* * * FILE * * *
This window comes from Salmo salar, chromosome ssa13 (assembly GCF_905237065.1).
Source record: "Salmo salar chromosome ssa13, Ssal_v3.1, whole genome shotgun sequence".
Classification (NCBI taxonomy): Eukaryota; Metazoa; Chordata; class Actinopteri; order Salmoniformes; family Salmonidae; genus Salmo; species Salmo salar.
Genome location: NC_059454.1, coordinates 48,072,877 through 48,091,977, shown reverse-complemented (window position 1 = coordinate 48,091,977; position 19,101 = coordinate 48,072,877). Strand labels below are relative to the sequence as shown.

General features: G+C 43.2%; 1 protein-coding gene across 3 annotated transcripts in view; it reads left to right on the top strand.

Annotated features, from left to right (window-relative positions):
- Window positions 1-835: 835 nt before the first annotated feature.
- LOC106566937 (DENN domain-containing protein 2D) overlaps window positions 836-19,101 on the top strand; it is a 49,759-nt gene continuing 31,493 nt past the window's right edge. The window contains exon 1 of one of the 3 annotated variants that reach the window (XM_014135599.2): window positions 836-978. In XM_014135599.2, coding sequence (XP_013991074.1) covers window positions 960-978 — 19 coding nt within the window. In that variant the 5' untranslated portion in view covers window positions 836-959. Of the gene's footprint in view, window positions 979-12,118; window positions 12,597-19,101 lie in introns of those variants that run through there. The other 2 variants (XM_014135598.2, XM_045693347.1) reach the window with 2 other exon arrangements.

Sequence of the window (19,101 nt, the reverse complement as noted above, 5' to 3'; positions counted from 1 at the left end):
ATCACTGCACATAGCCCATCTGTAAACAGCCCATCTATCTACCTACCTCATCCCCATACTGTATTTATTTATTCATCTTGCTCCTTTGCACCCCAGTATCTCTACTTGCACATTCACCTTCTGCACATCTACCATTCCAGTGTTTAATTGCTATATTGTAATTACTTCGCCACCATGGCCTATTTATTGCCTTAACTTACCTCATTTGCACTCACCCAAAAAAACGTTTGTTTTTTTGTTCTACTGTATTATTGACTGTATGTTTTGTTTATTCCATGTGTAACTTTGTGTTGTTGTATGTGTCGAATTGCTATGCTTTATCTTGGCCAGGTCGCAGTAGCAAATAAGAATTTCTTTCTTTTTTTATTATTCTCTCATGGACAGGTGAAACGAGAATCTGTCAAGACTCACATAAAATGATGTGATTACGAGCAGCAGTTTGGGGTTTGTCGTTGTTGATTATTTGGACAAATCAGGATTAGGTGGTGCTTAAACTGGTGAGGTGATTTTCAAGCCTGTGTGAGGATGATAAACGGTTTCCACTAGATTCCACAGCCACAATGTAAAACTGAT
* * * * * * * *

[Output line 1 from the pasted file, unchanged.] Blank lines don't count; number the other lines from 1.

This window comes from Salmo salar, chromosome ssa13 (assembly GCF_905237065.1).